In order to address juvenile offenses with the help of police officers and legal courts as well as other methods, the juvenile system was created. With the passing of time, however, the system evolved to offer comprehensive psychiatric services for those with mental illness. (Chhabra 2017, 2017). Juvenile Justice has evolved naturally to provide assistance for a wide range of juvenile offenders who have special needs. Mathur et al. Mathur et al. (2018) found that teens with disabilities have a 34% chance to end up in the JJ. Learning disorder and affective disorder were the most common disability. In addition, Mathur et al. Mathur and colleagues (2018) revealed that 47.4% had EBDs (emotional and behavioral problems) among juvenile delinquents. They accounted for only 8% of students in public schools. The JJ system is underrepresented for 38.6% percent of teenagers with learning disabilities. The current mental health crisis can be addressed by learning more about the history and evolution of juvenile justice.
The JJ changed from being a community-led organisation to becoming a penitentiary institution in the 19th century. This altered its original goal. Over the three decades that followed, the strategy changed dramatically by President Ronald Reagan’s “get tough” campaign and his “war on drugs”. (Chhabra 2017). Furthermore, children’s mental health institutions shrank, which caused adolescents to shift their attention away from the criminal justice and other systems. These systems are mainly made up of correctional facilities.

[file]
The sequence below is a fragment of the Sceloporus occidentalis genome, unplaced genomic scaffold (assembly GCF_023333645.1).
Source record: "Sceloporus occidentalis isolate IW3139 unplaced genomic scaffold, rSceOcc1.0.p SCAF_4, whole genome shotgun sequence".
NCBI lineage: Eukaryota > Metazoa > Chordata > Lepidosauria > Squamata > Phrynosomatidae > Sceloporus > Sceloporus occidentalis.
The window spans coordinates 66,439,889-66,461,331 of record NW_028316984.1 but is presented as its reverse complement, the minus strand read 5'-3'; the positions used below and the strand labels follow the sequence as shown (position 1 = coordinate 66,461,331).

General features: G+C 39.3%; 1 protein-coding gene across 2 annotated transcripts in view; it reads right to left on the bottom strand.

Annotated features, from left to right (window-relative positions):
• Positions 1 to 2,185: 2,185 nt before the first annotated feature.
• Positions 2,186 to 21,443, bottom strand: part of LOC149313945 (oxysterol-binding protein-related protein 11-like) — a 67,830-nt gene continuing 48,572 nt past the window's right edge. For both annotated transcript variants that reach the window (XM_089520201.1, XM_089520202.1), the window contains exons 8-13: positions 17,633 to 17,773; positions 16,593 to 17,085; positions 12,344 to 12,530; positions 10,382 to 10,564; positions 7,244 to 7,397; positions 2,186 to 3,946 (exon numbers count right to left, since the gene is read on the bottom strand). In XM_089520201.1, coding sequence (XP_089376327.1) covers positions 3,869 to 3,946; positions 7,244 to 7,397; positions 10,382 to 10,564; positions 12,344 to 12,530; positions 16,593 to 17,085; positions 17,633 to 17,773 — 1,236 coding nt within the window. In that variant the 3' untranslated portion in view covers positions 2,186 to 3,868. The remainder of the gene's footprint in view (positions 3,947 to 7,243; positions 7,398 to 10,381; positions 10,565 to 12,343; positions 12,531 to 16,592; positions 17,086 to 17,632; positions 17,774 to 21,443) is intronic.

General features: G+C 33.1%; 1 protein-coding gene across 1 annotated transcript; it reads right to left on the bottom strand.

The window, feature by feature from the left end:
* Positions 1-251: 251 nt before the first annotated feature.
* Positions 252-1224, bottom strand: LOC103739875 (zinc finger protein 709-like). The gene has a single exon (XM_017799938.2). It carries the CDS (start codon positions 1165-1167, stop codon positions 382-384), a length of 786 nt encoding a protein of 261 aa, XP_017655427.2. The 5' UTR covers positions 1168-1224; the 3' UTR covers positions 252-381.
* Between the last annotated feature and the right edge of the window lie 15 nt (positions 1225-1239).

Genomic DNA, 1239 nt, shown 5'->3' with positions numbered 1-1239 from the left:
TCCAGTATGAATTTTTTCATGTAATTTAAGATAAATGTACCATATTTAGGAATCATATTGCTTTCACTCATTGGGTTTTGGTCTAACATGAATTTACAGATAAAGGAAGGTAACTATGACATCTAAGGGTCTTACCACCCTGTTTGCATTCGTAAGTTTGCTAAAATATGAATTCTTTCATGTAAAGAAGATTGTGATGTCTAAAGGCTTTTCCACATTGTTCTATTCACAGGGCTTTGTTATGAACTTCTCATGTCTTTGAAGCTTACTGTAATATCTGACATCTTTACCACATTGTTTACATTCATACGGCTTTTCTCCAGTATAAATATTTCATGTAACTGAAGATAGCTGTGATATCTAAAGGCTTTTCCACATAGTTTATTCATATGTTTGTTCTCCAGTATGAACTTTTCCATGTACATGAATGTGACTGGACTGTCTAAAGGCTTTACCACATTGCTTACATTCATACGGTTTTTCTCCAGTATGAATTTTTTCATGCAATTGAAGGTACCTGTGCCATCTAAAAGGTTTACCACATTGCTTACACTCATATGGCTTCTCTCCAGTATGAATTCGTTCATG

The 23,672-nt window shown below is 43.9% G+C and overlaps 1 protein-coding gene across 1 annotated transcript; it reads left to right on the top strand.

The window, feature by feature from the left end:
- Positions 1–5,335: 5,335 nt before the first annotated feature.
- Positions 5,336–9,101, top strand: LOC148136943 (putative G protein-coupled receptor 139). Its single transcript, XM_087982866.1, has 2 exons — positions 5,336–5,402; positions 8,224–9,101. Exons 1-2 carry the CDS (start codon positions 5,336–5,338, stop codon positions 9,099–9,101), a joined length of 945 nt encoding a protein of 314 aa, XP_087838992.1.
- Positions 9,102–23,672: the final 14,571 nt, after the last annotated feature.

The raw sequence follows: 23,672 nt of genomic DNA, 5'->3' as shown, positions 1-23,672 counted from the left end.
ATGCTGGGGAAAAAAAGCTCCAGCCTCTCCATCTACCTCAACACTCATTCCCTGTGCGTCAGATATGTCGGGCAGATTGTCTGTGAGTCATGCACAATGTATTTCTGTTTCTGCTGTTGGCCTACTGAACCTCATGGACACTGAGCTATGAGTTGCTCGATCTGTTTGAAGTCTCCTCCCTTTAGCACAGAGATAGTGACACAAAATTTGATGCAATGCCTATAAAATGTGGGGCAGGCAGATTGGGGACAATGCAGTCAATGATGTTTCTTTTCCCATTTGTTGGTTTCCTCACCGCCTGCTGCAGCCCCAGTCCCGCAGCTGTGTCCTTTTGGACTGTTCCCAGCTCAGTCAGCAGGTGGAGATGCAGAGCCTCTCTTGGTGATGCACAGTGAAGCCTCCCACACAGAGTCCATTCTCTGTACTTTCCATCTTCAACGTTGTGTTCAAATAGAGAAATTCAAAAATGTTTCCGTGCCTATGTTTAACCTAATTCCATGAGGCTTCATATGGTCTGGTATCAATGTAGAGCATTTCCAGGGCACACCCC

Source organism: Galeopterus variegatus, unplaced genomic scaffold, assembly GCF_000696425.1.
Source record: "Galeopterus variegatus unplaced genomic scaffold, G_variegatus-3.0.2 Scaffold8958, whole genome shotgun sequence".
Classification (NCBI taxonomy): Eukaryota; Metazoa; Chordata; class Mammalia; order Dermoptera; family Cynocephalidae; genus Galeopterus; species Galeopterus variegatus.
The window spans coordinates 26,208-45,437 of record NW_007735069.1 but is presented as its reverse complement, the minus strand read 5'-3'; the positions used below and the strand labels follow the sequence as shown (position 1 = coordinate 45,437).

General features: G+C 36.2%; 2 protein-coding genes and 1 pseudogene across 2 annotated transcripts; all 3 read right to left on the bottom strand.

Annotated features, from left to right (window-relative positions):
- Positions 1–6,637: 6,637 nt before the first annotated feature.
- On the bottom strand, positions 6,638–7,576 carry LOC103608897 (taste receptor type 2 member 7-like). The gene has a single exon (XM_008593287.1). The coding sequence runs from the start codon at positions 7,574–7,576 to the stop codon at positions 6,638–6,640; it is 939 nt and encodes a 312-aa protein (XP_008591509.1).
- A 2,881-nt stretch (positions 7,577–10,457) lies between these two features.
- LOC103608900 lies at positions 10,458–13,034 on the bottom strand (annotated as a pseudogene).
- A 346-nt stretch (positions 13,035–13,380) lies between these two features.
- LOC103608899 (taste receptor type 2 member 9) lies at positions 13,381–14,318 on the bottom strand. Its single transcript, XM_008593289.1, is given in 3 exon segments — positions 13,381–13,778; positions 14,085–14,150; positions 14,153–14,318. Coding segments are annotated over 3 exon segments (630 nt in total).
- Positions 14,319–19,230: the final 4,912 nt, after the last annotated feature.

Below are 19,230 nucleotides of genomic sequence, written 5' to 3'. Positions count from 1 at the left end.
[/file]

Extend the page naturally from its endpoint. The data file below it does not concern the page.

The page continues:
There was little credible JJS system research prior to the 1990s on mental health. In 1998, the first federal study was done on this topic. It revealed that many states did not have adequate treatment or evaluation for mental disorders (Chhabra 2017,). Administrators discovered that the prior data didn’t accurately represent the prevalence of affective disorders. In the legal system, there is a clear disparity in how mental health care is provided for adults and children.